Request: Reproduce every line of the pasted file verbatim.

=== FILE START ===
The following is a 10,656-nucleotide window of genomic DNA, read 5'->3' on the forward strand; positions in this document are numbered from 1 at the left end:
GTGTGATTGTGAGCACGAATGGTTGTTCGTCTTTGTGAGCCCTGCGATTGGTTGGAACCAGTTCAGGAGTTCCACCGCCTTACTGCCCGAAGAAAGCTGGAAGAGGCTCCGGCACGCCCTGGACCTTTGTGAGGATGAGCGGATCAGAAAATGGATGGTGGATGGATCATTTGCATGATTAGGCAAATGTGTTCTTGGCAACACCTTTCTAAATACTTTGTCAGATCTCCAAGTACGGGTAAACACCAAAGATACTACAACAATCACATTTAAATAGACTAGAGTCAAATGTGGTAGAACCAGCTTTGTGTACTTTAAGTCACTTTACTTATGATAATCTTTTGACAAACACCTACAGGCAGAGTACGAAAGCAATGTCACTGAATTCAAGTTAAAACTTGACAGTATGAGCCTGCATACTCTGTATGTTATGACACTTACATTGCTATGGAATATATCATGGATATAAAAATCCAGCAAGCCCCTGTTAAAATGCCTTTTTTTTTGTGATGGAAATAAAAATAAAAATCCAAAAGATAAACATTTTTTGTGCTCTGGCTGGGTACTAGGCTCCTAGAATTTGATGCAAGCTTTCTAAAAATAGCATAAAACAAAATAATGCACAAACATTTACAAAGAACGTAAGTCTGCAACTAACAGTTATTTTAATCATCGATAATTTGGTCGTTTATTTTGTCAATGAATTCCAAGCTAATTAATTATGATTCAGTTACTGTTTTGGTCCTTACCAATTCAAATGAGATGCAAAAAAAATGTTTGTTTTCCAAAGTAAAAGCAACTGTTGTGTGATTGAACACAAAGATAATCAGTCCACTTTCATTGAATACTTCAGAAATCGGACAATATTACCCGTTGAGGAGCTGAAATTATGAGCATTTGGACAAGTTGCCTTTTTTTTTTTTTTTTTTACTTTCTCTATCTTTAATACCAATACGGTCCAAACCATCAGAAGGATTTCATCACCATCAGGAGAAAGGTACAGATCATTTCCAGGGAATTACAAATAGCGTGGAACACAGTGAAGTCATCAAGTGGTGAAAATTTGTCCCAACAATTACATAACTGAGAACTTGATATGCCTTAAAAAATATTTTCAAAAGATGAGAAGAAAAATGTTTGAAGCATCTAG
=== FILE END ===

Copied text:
The following is a 10,656-nucleotide window of genomic DNA, read 5'->3' on the forward strand; positions in this document are numbered from 1 at the left end:
GTGTGATTGTGAGCACGAATGGTTGTTCGTCTTTGTGAGCCCTGCGATTGGTTGGAACCAGTTCAGGAGTTCCACCGCCTTACTGCCCGAAGAAAGCTGGAAGAGGCTCCGGCACGCCCTGGACCTTTGTGAGGATGAGCGGATCAGAAAATGGATGGTGGATGGATCATTTGCATGATTAGGCAAATGTGTTCTTGGCAACACCTTTCTAAATACTTTGTCAGATCTCCAAGTACGGGTAAACACCAAAGATACTACAACAATCACATTTAAATAGACTAGAGTCAAATGTGGTAGAACCAGCTTTGTGTACTTTAAGTCACTTTACTTATGATAATCTTTTGACAAACACCTACAGGCAGAGTACGAAAGCAATGTCACTGAATTCAAGTTAAAACTTGACAGTATGAGCCTGCATACTCTGTATGTTATGACACTTACATTGCTATGGAATATATCATGGATATAAAAATCCAGCAAGCCCCTGTTAAAATGCCTTTTTTTTTGTGATGGAAATAAAAATAAAAATCCAAAAGATAAACATTTTTTGTGCTCTGGCTGGGTACTAGGCTCCTAGAATTTGATGCAAGCTTTCTAAAAATAGCATAAAACAAAATAATGCACAAACATTTACAAAGAACGTAAGTCTGCAACTAACAGTTATTTTAATCATCGATAATTTGGTCGTTTATTTTGTCAATGAATTCCAAGCTAATTAATTATGATTCAGTTACTGTTTTGGTCCTTACCAATTCAAATGAGATGCAAAAAAAATGTTTGTTTTCCAAAGTAAAAGCAACTGTTGTGTGATTGAACACAAAGATAATCAGTCCACTTTCATTGAATACTTCAGAAATCGGACAATATTACCCGTTGAGGAGCTGAAATTATGAGCATTTGGACAAGTTGCCTTTTTTTTTTTTTTTTTTACTTTCTCTATCTTTAATACCAATACGGTCCAAACCATCAGAAGGATTTCATCACCATCAGGAGAAAGGTACAGATCATTTCCAGGGAATTACAAATAGCGTGGAACACAGTGAAGTCATCAAGTGGTGAAAATTTGTCCCAACAATTACATAACTGAGAACTTGATATGCCTTAAAAAATATTTTCAAAAGATGAGAAGAAAAATGTTTGAAGCATCTAG